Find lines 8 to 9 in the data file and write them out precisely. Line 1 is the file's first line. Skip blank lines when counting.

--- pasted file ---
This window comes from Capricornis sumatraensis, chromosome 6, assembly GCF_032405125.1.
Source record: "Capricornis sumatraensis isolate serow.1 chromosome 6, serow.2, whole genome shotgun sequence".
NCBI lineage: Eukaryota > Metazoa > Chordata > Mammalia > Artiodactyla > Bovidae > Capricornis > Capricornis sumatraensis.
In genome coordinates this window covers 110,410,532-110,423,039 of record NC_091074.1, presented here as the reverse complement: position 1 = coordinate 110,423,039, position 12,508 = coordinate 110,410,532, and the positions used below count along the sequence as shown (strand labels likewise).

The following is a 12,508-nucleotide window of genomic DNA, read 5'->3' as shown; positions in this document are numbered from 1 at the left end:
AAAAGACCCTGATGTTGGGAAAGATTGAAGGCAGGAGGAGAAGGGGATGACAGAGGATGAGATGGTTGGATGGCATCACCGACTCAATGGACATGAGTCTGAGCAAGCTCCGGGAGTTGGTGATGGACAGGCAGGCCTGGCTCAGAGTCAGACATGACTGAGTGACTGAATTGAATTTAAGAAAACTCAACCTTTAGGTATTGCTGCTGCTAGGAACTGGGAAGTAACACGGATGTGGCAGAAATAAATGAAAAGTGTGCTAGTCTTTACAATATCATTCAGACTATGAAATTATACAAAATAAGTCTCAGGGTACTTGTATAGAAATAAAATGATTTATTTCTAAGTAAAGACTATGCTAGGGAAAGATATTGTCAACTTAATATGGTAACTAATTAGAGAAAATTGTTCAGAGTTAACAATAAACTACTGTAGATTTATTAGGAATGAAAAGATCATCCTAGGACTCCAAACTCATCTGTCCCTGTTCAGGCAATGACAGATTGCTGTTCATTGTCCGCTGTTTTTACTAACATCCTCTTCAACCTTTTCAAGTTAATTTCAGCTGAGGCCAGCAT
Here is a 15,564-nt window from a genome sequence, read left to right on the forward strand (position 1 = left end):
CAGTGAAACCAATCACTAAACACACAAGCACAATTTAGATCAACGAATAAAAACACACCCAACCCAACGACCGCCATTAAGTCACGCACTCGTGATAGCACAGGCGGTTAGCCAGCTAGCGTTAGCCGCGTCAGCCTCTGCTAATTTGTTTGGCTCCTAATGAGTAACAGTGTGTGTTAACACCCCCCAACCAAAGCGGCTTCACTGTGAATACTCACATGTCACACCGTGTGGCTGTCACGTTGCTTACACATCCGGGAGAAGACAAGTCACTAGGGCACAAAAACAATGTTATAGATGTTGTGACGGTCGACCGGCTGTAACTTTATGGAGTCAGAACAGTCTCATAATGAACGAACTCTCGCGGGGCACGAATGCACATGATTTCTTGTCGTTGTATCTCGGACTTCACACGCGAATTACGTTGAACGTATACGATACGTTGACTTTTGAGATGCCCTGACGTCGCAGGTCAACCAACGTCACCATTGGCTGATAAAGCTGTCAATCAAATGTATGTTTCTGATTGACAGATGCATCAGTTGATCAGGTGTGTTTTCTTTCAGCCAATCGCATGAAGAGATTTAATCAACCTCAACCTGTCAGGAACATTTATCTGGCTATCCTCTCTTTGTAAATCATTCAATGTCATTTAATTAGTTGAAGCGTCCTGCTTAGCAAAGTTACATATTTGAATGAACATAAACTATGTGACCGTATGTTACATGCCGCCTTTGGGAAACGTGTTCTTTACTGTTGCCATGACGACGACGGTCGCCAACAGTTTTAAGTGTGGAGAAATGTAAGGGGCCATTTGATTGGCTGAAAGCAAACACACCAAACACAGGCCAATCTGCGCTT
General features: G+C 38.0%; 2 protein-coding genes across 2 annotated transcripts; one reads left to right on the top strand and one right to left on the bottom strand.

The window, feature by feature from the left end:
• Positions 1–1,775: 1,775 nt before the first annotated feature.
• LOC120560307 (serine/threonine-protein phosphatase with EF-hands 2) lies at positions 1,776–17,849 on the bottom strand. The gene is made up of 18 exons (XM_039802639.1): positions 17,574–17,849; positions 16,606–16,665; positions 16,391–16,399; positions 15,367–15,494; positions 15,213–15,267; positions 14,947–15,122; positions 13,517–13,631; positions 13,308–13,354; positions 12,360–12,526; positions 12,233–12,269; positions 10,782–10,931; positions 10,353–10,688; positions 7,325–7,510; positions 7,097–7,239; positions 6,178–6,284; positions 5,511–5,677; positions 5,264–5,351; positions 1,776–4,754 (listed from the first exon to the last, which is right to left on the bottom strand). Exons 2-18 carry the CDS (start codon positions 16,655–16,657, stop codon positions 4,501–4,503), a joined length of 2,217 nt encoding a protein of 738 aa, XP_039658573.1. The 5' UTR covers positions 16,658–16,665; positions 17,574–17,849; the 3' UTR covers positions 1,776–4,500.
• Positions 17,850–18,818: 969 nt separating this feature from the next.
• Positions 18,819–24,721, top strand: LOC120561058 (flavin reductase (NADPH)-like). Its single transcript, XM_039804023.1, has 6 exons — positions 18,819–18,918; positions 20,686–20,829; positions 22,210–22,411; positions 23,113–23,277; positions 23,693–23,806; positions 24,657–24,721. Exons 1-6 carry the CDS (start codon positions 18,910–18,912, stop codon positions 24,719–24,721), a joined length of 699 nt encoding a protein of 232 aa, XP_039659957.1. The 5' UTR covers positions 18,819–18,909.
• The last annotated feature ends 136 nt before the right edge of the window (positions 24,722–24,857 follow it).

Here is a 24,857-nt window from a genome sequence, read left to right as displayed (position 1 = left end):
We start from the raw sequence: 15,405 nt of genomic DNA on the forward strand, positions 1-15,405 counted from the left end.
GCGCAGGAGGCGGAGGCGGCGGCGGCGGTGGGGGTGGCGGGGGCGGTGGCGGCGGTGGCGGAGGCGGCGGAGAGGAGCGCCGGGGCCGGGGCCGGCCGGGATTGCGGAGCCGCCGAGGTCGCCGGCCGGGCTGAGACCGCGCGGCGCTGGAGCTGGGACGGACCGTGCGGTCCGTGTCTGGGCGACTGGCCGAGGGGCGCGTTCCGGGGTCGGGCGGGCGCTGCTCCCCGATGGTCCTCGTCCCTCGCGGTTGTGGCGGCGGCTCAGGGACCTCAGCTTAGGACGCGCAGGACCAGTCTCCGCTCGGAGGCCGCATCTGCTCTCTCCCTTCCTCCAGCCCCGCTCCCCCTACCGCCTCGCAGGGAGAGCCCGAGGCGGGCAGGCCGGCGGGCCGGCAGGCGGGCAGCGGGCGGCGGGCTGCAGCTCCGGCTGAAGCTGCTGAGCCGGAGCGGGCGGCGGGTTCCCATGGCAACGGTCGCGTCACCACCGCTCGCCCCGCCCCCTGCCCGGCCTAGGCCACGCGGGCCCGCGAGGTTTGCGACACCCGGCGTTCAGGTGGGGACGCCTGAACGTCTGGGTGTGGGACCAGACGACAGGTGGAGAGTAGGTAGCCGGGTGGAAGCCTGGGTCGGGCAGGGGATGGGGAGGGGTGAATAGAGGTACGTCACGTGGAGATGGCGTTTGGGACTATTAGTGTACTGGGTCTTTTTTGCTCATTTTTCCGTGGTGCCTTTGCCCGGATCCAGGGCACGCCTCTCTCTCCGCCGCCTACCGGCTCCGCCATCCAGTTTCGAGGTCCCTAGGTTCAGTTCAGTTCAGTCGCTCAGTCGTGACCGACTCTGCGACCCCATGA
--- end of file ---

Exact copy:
CAGTGAAACCAATCACTAAACACACAAGCACAATTTAGATCAACGAATAAAAACACACCCAACCCAACGACCGCCATTAAGTCACGCACTCGTGATAGCACAGGCGGTTAGCCAGCTAGCGTTAGCCGCGTCAGCCTCTGCTAATTTGTTTGGCTCCTAATGAGTAACAGTGTGTGTTAACACCCCCCAACCAAAGCGGCTTCACTGTGAATACTCACATGTCACACCGTGTGGCTGTCACGTTGCTTACACATCCGGGAGAAGACAAGTCACTAGGGCACAAAAACAATGTTATAGATGTTGTGACGGTCGACCGGCTGTAACTTTATGGAGTCAGAACAGTCTCATAATGAACGAACTCTCGCGGGGCACGAATGCACATGATTTCTTGTCGTTGTATCTCGGACTTCACACGCGAATTACGTTGAACGTATACGATACGTTGACTTTTGAGATGCCCTGACGTCGCAGGTCAACCAACGTCACCATTGGCTGATAAAGCTGTCAATCAAATGTATGTTTCTGATTGACAGATGCATCAGTTGATCAGGTGTGTTTTCTTTCAGCCAATCGCATGAAGAGATTTAATCAACCTCAACCTGTCAGGAACATTTATCTGGCTATCCTCTCTTTGTAAATCATTCAATGTCATTTAATTAGTTGAAGCGTCCTGCTTAGCAAAGTTACATATTTGAATGAACATAAACTATGTGACCGTATGTTACATGCCGCCTTTGGGAAACGTGTTCTTTACTGTTGCCATGACGACGACGGTCGCCAACAGTTTTAAGTGTGGAGAAATGTAAGGGGCCATTTGATTGGCTGAAAGCAAACACACCAAACACAGGCCAATCTGCGCTT
General features: G+C 38.0%; 2 protein-coding genes across 2 annotated transcripts; one reads left to right on the top strand and one right to left on the bottom strand.